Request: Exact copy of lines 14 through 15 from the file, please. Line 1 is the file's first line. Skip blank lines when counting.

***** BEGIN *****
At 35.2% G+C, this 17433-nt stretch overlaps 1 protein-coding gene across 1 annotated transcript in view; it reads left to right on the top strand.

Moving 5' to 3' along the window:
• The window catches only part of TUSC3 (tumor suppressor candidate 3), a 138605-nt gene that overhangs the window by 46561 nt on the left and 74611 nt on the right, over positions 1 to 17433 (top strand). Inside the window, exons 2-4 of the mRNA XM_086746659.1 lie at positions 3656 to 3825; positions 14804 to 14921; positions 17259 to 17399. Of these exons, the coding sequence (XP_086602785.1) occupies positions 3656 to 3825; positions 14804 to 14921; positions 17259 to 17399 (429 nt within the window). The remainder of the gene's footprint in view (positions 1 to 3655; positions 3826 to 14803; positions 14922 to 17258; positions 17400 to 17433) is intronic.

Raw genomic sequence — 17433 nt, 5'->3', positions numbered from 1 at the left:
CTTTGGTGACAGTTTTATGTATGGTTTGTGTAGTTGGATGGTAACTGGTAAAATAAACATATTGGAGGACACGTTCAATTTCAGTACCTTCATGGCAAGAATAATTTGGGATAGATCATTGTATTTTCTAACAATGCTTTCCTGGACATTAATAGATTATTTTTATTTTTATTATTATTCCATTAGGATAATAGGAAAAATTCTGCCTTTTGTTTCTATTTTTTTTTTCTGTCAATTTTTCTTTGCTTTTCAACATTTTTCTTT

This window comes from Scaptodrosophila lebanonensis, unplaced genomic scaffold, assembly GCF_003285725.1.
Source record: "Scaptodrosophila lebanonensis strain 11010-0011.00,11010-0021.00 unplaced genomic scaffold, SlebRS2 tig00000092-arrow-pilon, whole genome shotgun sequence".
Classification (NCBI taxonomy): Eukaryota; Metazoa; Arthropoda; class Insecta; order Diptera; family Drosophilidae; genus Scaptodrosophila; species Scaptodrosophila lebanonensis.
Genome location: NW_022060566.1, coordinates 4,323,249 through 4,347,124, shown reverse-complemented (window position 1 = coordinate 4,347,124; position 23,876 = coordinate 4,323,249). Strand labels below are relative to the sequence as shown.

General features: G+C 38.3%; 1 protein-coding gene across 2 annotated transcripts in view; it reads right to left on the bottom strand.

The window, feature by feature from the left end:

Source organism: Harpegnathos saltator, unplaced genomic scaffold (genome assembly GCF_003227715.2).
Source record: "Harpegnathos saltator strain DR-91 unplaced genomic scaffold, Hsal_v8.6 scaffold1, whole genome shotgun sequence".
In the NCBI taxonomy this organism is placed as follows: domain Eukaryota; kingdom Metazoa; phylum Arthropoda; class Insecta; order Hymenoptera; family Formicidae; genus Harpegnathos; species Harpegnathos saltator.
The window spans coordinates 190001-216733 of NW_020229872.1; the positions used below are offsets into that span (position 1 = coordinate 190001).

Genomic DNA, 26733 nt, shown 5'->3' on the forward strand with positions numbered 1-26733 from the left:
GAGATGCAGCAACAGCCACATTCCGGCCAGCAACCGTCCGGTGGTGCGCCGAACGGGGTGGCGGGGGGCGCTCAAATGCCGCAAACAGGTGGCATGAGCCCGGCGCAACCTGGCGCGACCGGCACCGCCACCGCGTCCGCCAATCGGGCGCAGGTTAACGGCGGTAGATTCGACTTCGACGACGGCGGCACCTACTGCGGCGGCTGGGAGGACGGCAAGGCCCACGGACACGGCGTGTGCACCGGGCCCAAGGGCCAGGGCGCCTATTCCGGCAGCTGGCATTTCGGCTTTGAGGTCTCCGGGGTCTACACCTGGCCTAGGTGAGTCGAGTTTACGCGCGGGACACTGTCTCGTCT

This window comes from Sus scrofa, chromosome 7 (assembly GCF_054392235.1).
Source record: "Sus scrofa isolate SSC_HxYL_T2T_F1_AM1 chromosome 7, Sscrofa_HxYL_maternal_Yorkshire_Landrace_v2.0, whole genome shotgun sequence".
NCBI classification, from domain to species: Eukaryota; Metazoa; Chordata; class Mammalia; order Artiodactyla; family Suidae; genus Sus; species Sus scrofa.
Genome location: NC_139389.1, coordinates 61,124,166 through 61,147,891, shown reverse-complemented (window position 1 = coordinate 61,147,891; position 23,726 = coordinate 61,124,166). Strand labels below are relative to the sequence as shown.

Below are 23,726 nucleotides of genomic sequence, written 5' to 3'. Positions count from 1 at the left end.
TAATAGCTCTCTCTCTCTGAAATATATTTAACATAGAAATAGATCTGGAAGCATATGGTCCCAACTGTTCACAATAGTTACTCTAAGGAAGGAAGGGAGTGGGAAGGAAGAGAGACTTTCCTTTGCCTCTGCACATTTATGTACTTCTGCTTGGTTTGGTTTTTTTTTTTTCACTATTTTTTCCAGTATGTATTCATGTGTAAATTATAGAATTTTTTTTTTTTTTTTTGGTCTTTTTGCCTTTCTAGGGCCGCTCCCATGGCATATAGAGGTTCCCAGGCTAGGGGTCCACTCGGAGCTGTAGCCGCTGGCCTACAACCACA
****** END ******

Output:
In the NCBI taxonomy this organism is placed as follows: domain Eukaryota; kingdom Metazoa; phylum Arthropoda; class Insecta; order Hymenoptera; family Formicidae; genus Harpegnathos; species Harpegnathos saltator.
The window spans coordinates 190001-216733 of NW_020229872.1; the positions used below are offsets into that span (position 1 = coordinate 190001).